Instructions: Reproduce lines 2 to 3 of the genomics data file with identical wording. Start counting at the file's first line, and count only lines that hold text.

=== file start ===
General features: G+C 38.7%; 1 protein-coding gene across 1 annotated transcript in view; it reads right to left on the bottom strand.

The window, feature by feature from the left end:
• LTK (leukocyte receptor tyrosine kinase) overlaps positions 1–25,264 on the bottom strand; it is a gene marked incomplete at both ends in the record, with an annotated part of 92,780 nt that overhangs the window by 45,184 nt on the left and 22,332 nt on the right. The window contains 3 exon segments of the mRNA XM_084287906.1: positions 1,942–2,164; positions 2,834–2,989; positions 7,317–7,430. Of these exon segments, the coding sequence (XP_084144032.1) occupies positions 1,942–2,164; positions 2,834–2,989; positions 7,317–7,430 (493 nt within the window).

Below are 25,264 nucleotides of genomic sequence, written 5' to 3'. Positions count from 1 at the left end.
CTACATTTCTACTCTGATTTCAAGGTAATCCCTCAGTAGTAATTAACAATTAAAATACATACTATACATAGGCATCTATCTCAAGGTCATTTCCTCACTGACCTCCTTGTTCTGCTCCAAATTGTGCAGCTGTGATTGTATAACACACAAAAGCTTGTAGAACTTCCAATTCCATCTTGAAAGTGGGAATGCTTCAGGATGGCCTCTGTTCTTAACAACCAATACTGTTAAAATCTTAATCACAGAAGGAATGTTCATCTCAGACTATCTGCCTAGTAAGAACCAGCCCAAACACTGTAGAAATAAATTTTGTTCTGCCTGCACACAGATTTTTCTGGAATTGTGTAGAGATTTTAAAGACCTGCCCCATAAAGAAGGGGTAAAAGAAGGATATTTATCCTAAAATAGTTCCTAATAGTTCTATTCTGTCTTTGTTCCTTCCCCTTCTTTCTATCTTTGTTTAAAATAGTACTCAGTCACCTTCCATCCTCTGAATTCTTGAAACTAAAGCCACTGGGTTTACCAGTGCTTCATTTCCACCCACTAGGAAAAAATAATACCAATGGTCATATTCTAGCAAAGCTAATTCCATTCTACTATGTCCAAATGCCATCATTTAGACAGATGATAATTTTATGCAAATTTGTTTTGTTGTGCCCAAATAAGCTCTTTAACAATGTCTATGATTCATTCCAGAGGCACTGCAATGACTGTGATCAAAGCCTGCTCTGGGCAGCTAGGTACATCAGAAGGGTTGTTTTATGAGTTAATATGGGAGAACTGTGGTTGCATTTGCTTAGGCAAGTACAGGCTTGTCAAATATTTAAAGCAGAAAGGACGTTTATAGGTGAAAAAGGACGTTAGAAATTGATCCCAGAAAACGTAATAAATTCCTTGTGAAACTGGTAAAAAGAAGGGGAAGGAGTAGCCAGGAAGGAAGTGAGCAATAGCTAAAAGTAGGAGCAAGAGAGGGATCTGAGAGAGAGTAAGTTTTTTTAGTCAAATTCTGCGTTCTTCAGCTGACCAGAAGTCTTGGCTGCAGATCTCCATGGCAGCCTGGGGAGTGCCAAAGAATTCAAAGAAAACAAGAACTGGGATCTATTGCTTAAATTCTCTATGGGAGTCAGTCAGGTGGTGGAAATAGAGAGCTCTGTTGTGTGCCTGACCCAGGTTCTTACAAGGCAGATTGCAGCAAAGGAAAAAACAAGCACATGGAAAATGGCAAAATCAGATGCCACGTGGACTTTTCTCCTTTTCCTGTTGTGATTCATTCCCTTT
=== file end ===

The window, feature by feature from the left end:
• LTK (leukocyte receptor tyrosine kinase) overlaps positions 1–25,264 on the bottom strand; it is a gene marked incomplete at both ends in the record, with an annotated part of 92,780 nt that overhangs the window by 45,184 nt on the left and 22,332 nt on the right. The window contains 3 exon segments of the mRNA XM_084287906.1: positions 1,942–2,164; positions 2,834–2,989; positions 7,317–7,430. Of these exon segments, the coding sequence (XP_084144032.1) occupies positions 1,942–2,164; positions 2,834–2,989; positions 7,317–7,430 (493 nt within the window).